The fuel market finds itself at the mercy of smugglers and all kinds of illegal activity, as the government – which before the election had pledged 1 billion euros of extra revenues from containing tax evasion in the sector – admitted on Tuesday through Energy Minister Giorgos Stathakis that just a few checks are in fact implemented. His argument was that the bonus granted to inspectors based on the number of checks they carry out has been abolished.
The absence of monitoring by the specially equipped vehicles of the Fuel Trading and Depositing Inspection Teams (KEDAK), regulated by the Energy Ministry, combined with the planning of the Independent Authority for Public Revenue to extend the completion of the fuel flow monitoring system until end-2018, provide an environment of immunity for all sorts of illegal trading. Market rule breakers benefit further from the profit margins provided by the increased tax on fuel since the start of the year.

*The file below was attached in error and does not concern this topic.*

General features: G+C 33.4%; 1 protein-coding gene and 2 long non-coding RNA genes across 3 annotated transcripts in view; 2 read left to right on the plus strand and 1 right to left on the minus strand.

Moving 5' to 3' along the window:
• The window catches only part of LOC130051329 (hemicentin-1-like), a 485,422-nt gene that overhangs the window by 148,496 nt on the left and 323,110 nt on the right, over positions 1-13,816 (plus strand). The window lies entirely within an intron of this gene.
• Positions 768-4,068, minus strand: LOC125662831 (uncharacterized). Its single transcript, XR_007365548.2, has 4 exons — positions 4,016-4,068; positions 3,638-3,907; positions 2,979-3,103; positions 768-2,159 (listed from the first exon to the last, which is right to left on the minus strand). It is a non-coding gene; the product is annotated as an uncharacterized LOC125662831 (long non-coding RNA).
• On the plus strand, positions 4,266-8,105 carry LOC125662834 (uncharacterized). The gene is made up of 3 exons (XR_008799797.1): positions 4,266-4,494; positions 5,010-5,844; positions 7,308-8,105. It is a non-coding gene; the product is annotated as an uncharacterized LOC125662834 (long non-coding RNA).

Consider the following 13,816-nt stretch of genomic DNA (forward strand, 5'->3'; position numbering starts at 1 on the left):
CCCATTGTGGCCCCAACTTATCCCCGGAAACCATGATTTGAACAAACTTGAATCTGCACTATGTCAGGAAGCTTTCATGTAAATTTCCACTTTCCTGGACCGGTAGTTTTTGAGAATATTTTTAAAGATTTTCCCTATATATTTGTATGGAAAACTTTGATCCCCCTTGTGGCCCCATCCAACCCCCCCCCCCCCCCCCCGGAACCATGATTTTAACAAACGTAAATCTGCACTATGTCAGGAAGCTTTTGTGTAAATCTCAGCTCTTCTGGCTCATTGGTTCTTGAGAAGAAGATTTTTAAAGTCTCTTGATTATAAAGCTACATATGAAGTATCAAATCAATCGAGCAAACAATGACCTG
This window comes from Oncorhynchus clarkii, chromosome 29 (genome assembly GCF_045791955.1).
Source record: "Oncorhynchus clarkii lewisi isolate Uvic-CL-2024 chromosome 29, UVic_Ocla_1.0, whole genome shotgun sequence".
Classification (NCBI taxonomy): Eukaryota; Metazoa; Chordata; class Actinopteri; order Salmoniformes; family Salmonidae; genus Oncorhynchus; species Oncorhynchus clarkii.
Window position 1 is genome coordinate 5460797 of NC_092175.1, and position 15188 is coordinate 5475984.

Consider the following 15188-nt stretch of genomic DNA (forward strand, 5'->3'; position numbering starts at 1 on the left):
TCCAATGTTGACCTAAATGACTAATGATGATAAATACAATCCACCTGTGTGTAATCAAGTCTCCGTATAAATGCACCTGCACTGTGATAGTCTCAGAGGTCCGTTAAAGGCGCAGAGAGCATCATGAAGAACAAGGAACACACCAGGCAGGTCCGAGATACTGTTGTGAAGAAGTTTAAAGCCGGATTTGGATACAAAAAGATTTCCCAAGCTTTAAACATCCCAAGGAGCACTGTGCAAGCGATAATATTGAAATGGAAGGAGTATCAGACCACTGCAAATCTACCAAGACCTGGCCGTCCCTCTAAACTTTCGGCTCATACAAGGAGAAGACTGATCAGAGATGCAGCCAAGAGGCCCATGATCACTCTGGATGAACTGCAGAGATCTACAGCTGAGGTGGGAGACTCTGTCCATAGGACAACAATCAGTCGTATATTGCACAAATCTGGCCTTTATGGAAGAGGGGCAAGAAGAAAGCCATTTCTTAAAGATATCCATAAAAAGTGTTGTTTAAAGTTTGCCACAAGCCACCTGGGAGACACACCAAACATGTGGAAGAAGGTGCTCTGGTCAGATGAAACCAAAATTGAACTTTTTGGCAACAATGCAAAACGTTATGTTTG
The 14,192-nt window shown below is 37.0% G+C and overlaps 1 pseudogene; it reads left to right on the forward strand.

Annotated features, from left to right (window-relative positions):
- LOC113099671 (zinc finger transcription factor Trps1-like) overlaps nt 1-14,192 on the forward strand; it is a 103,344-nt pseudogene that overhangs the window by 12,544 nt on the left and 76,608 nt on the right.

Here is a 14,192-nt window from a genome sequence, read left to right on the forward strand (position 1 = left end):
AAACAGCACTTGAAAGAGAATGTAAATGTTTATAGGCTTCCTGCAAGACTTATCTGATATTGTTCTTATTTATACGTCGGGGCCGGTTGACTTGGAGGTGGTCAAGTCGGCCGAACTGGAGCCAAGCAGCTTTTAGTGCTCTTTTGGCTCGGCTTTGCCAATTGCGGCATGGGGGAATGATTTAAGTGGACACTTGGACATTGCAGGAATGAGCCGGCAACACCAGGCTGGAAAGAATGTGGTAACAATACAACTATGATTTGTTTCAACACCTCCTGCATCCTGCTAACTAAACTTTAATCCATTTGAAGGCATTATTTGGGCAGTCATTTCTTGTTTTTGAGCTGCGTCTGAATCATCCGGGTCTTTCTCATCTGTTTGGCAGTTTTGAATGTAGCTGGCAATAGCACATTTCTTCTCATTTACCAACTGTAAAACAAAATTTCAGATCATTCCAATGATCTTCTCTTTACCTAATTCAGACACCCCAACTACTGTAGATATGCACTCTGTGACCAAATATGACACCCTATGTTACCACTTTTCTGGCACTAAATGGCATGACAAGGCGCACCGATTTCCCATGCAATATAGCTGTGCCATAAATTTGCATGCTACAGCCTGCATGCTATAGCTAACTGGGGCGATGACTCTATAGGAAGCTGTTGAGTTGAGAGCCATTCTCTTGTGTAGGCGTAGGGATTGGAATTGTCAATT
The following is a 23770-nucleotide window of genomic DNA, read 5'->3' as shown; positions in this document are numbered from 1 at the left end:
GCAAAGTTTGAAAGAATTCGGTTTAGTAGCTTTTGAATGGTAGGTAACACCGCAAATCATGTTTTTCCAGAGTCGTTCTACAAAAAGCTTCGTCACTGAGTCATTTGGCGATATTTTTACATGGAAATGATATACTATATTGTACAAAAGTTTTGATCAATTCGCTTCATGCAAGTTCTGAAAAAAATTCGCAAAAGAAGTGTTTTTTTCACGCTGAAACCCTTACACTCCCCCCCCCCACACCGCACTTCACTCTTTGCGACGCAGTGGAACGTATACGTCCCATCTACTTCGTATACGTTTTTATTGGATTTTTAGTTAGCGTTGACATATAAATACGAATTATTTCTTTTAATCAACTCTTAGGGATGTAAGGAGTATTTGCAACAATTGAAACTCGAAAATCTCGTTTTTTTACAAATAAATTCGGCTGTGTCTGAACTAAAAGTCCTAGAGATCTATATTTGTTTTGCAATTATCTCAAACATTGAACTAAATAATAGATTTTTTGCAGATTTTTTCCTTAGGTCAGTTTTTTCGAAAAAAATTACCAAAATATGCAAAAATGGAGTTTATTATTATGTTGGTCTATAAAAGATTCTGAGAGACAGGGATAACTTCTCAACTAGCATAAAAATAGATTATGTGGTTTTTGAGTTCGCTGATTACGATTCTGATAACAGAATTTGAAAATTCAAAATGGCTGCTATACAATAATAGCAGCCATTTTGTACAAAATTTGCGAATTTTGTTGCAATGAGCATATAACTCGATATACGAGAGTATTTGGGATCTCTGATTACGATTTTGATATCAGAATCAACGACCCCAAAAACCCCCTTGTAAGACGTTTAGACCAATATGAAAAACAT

The government’s inactivity has sent shock waves across the industry, which on Tuesday launched a campaign to inform the competent authorities (starting with the IAPR) as to the extent of the problem, demanding immediate measures and tabling proposals for combating illegal trading.
Representatives of the Petroleum Marketing Companies Association (SEEPE) met on Tuesday with IAPR chief Giorgos Pitsilis and reportedly advised him: “Begin your checks immediately. We intend to contribute toward their financing. Proceed also to a partial operation of the fuel flow monitoring system if you cannot complete it in its entirety any earlier.”
Stathakis confirmed the market’s concerns, presenting Parliament with the figures of KEDAK’s inspections last year. They showed that checks dropped 53 percent within two years, from 4,018 in 2014 to just 1,875 last year. Compared to 40 decisions to impose fines in 2014, just 10 fines were issued in 2016, representing a 75 percent decline. Fines in 2014 had added up to 1,784,554 euros, while last year they came to 178,191 euros, a staggering reduction of 90 percent in just two years. A fraction of those fines is thought to have been collected by the state.